Your sermon today might get you in trouble. That’s my prayer. I hope you get in trouble because your sermon today needs to be different. It needs to be about Jesus and his example of loving people on the margins. No matter who they are. Your church might actually appreciate your boldness for a change and the challenge to step outside of the walls of the church and to actually interact with the world. It’s not about being comfortable today. It’s about being uncomfortable because it’s where the real change begins. It’s where God meets us and it’s where our purpose becomes crystal clear.

The one who indeed was a trouble maker brought people to the table. He changed the world. He was the great change-maker. He invites real, authentic, broken people, who are suffering and who are looking for something a little different today, to come and receive from him. Today might be the first day, the cross becomes real for the first time in a long time.

Today, hungry people might be coming to church. It’s not your job to feed them. It’s not your job to save them. It’s simply your job to invite them to hear and listen to the one who says, “Come to me all who are tired, and I will give you rest.”

I’ll never forget the day I took this picture. This is my friend Dino. Yes, he’s sleeping in the front of the church. Yes, he’s homeless. Dino is a cool dude. A lot of us love this guy. I’ve had the opportunity to serve Dino communion. I’ll never forget that day either. The reality is that there are a whole lot of Dino’s all over the city and yes, not all of them are homeless.

I love where Dino is sleeping. Do you see where he’s sleeping?

Our job today is to show others the cross. We all need to be in front of the cross today. It’s what we need to be telling people about today. We need to be showing them where the cross is today. Nothing else. Just the cross.

Maybe today is the day, we all just sit for an hour or two in front of the cross. No words. No music. No noise.

Simply, right in front of the cross.


A Burrito for the Road

I’ve started thinking a lot about the role of hospitality in the life of the church. I think it’s an important theme for every church in a city like Los Angeles to talk about and to pray about. I think it’s very gospel-centered and fits well into anything and everything pertaining to God’s mission in the world.

There is a sweet couple who I’ve recently gotten to know at the church. Well, they’re not really part of the church. Not yet at least. They recently became homeless. We’ve been spending some time together of late. They have a sweet spirit and are very humble people.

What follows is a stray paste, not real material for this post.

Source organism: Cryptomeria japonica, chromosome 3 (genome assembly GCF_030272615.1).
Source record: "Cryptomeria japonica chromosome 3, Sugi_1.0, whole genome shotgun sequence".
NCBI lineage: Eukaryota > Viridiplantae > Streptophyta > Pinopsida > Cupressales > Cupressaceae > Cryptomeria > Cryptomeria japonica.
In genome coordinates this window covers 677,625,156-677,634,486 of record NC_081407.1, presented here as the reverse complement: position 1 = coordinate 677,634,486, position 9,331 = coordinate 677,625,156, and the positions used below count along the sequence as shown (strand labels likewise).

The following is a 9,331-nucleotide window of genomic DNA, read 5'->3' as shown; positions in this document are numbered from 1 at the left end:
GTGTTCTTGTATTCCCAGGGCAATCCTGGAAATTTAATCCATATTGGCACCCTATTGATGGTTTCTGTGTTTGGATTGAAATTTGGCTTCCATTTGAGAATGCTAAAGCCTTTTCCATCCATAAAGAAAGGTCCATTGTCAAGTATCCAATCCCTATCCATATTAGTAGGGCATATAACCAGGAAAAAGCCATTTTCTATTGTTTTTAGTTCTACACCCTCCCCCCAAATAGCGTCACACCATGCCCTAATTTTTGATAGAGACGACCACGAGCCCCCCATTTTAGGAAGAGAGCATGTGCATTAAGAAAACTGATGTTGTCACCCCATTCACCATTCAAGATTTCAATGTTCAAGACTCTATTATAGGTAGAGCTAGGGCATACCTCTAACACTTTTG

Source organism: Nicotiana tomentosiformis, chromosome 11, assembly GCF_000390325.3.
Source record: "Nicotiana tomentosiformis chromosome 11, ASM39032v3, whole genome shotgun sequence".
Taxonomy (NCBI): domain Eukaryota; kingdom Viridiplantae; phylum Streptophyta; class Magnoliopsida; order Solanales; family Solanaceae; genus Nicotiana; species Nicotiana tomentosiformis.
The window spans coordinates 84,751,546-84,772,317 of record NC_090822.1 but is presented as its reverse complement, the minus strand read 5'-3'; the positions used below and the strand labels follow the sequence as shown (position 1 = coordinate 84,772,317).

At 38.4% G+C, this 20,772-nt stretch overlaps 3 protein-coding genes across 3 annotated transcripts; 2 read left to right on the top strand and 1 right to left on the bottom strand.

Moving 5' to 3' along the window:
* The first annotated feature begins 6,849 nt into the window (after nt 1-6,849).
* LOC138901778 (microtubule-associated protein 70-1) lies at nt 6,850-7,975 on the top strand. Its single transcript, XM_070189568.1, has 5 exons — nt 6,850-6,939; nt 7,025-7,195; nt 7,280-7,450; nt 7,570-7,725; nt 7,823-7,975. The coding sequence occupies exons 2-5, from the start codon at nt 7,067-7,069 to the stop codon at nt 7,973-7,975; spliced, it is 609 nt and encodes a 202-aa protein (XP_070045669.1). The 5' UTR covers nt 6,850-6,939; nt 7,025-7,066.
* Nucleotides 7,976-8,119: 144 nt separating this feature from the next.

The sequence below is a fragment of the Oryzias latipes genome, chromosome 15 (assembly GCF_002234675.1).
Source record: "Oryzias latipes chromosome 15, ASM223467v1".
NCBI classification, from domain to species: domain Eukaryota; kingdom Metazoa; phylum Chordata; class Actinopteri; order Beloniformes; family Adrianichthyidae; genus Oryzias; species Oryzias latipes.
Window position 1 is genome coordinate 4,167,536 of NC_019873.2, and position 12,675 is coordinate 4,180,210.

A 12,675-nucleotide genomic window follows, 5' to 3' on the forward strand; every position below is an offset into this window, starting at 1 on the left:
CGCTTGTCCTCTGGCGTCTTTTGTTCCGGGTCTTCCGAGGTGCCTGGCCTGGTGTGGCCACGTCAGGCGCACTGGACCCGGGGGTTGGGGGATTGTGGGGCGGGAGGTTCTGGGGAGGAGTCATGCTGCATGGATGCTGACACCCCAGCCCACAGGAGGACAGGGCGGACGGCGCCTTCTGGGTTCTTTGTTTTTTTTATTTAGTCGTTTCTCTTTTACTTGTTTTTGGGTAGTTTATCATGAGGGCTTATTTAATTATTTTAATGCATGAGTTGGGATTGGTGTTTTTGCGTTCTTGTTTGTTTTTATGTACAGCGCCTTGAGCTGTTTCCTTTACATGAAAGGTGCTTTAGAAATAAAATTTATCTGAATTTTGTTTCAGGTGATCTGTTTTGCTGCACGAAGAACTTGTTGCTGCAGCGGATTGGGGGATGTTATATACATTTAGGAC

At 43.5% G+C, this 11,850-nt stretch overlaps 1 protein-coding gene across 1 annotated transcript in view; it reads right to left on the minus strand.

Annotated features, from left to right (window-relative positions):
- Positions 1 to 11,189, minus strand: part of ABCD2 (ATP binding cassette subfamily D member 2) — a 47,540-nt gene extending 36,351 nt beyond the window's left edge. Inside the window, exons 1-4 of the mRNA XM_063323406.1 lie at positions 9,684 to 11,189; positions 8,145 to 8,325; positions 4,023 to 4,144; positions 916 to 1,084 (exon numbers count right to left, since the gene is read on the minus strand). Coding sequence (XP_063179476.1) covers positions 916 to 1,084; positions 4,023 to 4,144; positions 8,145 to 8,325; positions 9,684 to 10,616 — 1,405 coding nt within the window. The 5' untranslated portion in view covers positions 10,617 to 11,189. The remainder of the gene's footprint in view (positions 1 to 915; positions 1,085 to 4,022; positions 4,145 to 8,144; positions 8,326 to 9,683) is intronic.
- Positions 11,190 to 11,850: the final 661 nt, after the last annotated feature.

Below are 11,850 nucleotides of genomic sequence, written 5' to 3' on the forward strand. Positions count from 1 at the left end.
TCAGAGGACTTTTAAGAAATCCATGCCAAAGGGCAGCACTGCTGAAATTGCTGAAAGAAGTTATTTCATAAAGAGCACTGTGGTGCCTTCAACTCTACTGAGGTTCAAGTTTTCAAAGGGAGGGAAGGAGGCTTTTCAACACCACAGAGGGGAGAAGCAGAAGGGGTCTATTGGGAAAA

Yesterday, I took them over to the department of social services to help them begin the process of getting public assistance. I’ve made several phone calls to agencies or shelters, trying to find a place for these friends to stay. I’ve found nothing yet. Some of the people I’ve talked to at these agencies are amazing and they’ve been very helpful. Some haven’t called me back. The agencies are in an awkward space right now. There’s really nothing out there for a couple like this. Shelters are full. There are waiting lists. The waiting lists have waiting lists. The reality is that if you’re homeless in the city of Los Angeles, it’s really tough to find anything right now that is available.

As I was leaving the church, one of them offered me something to eat. He wanted to go down the street and grab some frozen burritos from Trader Joes. I know he doesn’t have much money. I also said, “I was alright.” He said, “What kind do you want? They’re really good.”

I said, “how about chicken?” He said, “I’ll be right back.”

I couldn’t say no.

As we sat in the church kitchen, he put each of the burritos in the microwave. I went and packed up my bag and started locking things up for the day. As he made his way down the hall, with his wife, he handed me a burrito on a paper plate. I told him, I would eat it on the road. He smiled and I said goodbye and watched them both leave the church building, as I locked up.

As I drove off, I realized I forgot something in my office. I drove back, got out of my car, ran into my office, and there they were eating their frozen burritos, sitting outside, in front of the church. My heart aches still for them. I know there are tons of other people in the city looking for shelter. I know social workers, agencies, case managers, and volunteers are doing their best in helping others get connected to resources available for those experiencing homelessness. I don’t know what’s going to happen to these friends. I’m praying and I’m hopeful that they will find something and soon.

All I know is that my heart was ministered to and the chicken burrito I ate on the road while I was driving home, tasted like a thick juicy steak, made with love.

More to come.

Radical Hospitality


I miss my family sometimes. My only living relative is a brother of mine. I always worry about him. He’s struggled with addiction for a long time. I miss my mom and dad. I wish they were still around. I have a younger brother who died of a drug-related overdose several years ago when we were living in Hollywood. I miss him as well.